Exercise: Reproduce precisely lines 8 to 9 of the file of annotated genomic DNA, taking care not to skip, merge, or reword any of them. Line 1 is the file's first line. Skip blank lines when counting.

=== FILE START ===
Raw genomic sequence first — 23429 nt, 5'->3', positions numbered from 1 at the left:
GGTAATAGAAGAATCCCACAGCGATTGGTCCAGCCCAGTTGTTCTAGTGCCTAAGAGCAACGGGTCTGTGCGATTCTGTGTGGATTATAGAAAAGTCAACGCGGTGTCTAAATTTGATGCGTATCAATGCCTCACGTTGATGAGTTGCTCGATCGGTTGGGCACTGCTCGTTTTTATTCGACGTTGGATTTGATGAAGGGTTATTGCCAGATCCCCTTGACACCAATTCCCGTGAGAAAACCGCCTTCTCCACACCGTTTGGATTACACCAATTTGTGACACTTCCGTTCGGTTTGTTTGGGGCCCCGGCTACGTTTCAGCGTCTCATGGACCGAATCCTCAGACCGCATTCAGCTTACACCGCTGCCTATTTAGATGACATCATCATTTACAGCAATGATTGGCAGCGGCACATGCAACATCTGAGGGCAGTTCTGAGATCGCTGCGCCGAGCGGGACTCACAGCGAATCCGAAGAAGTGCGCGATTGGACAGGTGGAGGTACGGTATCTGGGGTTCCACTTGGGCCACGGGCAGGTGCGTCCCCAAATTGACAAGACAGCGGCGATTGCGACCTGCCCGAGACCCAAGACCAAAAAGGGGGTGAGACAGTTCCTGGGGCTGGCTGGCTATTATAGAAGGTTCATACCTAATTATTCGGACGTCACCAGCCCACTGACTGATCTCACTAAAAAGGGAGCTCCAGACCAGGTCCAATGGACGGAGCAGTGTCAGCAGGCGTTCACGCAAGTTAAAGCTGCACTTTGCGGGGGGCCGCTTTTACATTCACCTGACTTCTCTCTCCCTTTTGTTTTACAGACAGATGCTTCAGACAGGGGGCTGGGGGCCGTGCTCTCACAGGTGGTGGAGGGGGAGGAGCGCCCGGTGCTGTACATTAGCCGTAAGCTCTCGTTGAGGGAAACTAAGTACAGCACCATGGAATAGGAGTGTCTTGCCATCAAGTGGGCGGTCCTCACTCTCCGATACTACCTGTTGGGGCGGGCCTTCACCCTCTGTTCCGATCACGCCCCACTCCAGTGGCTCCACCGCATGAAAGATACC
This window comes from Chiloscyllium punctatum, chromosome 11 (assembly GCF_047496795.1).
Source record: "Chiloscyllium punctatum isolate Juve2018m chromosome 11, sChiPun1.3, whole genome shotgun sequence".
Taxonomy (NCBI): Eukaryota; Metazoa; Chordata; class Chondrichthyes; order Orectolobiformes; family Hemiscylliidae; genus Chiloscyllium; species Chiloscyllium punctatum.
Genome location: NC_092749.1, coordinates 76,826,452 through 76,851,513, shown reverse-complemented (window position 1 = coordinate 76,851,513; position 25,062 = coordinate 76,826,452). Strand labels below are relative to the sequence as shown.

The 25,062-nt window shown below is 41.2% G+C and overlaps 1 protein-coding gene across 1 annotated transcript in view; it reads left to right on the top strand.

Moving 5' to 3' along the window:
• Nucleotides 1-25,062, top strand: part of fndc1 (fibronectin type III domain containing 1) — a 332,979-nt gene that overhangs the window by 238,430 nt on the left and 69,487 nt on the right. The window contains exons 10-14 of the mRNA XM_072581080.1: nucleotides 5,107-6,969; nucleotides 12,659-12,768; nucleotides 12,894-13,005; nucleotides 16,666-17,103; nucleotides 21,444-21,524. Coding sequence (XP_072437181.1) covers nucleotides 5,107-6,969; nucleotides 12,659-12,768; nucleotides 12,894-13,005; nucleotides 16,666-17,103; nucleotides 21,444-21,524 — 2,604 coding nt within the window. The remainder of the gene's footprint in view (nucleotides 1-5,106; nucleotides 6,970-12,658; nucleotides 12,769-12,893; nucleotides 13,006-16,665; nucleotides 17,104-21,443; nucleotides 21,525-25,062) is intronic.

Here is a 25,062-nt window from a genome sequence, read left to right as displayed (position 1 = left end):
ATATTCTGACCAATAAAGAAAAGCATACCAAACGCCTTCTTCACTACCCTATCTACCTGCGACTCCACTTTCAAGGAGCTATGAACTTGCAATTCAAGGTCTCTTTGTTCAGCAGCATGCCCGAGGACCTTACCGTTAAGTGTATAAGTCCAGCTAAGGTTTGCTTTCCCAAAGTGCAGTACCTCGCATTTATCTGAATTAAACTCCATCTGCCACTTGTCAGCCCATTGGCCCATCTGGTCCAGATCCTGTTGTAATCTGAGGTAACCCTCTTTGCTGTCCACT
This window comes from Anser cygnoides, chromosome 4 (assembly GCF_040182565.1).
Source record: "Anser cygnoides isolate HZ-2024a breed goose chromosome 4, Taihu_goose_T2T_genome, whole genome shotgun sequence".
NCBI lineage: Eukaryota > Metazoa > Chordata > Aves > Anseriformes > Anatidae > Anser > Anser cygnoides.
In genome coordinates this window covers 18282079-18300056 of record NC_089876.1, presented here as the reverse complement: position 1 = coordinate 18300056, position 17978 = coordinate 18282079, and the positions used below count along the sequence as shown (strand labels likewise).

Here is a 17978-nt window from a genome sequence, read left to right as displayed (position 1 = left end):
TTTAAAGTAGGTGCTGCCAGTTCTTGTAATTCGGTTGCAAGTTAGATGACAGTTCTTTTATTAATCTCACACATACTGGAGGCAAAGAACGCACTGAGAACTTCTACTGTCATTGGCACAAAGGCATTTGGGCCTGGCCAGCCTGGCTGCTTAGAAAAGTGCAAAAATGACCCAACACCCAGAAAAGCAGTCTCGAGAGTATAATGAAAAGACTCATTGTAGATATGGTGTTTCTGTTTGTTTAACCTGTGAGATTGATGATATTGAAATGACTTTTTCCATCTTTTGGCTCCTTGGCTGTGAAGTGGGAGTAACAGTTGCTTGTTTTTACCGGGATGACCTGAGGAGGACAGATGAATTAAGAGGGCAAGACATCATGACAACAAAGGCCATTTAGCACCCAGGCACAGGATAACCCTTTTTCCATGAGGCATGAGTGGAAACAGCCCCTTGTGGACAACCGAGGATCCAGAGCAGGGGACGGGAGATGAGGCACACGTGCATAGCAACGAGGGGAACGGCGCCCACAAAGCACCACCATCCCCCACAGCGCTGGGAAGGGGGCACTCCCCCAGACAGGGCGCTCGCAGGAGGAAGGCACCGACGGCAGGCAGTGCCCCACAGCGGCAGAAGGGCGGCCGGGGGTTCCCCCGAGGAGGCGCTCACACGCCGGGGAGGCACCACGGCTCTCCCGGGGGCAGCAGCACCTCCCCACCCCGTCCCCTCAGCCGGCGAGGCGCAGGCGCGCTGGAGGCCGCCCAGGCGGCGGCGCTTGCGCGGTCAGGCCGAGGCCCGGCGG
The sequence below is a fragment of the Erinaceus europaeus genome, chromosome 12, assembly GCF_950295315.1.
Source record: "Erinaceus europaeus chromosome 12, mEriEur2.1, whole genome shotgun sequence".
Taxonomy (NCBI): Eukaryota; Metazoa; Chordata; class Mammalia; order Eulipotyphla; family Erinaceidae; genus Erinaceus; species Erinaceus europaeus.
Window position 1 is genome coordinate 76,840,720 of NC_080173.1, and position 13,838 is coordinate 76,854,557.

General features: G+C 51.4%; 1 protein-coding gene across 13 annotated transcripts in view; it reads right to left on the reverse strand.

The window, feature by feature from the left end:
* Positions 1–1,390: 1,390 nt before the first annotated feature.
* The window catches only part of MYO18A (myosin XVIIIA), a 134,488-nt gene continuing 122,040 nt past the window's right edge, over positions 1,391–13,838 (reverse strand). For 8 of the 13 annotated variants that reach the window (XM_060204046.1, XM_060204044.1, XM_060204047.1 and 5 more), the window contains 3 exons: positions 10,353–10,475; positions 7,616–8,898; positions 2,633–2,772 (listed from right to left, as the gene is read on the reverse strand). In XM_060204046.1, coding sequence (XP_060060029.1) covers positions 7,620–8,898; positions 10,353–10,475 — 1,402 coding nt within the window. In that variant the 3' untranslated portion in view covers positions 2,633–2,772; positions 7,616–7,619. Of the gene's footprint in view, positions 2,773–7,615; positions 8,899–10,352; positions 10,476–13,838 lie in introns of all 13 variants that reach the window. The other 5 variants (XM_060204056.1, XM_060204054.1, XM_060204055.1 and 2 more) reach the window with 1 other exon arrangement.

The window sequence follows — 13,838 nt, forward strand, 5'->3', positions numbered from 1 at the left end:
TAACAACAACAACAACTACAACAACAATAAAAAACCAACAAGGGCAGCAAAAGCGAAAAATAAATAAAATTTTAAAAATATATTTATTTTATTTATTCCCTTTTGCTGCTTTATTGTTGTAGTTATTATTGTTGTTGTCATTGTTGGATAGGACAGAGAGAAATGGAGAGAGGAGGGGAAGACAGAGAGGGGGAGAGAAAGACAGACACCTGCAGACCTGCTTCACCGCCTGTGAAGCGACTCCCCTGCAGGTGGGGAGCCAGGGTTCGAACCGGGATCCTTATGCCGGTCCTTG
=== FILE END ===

Moving 5' to 3' along the window:
• Nucleotides 1-25,062, top strand: part of fndc1 (fibronectin type III domain containing 1) — a 332,979-nt gene that overhangs the window by 238,430 nt on the left and 69,487 nt on the right. The window contains exons 10-14 of the mRNA XM_072581080.1: nucleotides 5,107-6,969; nucleotides 12,659-12,768; nucleotides 12,894-13,005; nucleotides 16,666-17,103; nucleotides 21,444-21,524. Coding sequence (XP_072437181.1) covers nucleotides 5,107-6,969; nucleotides 12,659-12,768; nucleotides 12,894-13,005; nucleotides 16,666-17,103; nucleotides 21,444-21,524 — 2,604 coding nt within the window. The remainder of the gene's footprint in view (nucleotides 1-5,106; nucleotides 6,970-12,658; nucleotides 12,769-12,893; nucleotides 13,006-16,665; nucleotides 17,104-21,443; nucleotides 21,525-25,062) is intronic.